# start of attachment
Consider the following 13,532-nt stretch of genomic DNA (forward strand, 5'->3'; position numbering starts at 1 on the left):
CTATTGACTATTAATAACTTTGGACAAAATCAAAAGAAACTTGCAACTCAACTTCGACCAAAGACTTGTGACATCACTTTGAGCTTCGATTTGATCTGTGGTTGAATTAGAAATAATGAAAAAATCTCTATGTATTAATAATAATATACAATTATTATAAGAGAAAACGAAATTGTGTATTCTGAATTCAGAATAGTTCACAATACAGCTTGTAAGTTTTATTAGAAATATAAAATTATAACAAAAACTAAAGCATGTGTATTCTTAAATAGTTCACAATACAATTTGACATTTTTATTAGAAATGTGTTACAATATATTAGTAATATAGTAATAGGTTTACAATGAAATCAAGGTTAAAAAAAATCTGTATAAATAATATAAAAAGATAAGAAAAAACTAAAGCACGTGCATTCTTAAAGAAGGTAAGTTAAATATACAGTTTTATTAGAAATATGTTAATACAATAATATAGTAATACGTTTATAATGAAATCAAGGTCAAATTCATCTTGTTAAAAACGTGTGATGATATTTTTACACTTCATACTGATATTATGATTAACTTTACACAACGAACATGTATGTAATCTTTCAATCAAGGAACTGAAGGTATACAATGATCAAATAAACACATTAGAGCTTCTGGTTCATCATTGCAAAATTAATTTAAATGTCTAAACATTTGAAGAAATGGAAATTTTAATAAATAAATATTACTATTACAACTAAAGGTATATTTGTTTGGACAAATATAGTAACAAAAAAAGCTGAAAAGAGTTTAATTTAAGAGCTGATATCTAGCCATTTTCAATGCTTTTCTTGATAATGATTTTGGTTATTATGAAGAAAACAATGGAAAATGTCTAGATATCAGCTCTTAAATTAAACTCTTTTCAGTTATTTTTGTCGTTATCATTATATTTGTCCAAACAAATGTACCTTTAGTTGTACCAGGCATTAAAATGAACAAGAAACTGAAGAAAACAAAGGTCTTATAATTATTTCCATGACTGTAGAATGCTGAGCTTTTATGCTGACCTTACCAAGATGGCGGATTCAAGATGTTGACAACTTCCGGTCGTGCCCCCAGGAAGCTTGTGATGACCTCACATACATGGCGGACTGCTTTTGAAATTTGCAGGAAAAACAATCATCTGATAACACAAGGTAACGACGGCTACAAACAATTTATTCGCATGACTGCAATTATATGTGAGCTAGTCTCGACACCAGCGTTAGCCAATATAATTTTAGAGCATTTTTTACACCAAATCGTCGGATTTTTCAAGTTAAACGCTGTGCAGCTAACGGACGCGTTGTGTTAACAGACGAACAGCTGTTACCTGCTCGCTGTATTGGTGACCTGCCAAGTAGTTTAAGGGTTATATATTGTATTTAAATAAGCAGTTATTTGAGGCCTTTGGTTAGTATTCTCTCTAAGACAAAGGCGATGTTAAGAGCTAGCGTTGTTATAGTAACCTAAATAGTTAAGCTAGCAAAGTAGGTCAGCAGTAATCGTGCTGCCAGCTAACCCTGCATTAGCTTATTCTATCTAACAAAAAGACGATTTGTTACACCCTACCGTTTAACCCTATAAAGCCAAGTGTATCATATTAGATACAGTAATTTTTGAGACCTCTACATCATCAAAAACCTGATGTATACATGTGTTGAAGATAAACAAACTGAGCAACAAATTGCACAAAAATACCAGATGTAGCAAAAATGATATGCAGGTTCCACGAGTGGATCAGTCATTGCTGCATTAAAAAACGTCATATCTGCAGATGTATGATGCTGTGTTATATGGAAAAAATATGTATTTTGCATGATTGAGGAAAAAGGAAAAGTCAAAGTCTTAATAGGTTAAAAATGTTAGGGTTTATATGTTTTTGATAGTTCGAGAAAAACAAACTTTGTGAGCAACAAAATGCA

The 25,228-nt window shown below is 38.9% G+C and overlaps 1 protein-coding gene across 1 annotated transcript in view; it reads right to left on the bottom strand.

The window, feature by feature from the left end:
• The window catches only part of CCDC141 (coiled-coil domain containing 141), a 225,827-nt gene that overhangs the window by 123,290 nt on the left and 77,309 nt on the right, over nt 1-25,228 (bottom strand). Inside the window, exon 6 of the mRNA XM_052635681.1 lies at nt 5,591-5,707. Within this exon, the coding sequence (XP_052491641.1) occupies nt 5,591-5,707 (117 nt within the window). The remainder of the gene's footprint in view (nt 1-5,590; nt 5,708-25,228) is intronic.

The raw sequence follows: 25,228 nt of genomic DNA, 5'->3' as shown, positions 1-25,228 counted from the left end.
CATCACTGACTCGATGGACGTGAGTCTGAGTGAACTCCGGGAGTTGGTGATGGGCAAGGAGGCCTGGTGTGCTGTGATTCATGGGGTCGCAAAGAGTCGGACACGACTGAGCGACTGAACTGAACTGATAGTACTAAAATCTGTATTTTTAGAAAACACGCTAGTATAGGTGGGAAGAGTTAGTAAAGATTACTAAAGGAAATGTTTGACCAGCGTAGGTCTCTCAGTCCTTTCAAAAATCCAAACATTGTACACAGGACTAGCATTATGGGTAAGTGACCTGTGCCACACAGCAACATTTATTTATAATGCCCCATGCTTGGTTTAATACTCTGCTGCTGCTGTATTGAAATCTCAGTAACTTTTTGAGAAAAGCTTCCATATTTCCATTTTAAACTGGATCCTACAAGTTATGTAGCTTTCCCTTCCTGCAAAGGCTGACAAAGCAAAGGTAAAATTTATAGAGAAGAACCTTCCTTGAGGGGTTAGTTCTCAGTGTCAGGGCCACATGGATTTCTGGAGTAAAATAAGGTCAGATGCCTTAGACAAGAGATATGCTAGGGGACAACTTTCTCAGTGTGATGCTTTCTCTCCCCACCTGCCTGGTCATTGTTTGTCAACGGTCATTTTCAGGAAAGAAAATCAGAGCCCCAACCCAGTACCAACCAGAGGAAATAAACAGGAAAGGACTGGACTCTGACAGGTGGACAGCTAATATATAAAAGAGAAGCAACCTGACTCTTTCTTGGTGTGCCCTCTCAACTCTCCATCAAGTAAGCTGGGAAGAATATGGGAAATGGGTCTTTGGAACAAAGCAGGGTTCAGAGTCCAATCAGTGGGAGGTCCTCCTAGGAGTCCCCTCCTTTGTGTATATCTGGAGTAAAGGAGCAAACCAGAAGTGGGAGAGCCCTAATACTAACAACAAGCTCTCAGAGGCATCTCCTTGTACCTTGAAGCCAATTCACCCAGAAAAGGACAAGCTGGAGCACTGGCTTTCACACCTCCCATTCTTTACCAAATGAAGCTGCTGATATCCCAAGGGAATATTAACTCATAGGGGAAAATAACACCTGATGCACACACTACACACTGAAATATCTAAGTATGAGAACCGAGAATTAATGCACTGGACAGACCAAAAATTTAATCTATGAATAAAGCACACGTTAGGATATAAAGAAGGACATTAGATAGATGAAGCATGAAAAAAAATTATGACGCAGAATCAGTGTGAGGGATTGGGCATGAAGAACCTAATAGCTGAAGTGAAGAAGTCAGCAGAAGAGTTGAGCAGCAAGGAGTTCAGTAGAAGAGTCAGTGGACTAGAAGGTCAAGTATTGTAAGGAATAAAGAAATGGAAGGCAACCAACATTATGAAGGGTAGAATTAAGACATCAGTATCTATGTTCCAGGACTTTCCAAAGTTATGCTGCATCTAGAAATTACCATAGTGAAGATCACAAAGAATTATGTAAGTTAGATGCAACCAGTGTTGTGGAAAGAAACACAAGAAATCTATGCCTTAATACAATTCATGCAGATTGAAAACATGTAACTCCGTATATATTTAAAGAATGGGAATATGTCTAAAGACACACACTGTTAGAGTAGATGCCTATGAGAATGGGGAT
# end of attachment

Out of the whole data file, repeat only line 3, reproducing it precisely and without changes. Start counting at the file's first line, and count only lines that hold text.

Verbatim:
The 25,228-nt window shown below is 38.9% G+C and overlaps 1 protein-coding gene across 1 annotated transcript in view; it reads right to left on the bottom strand.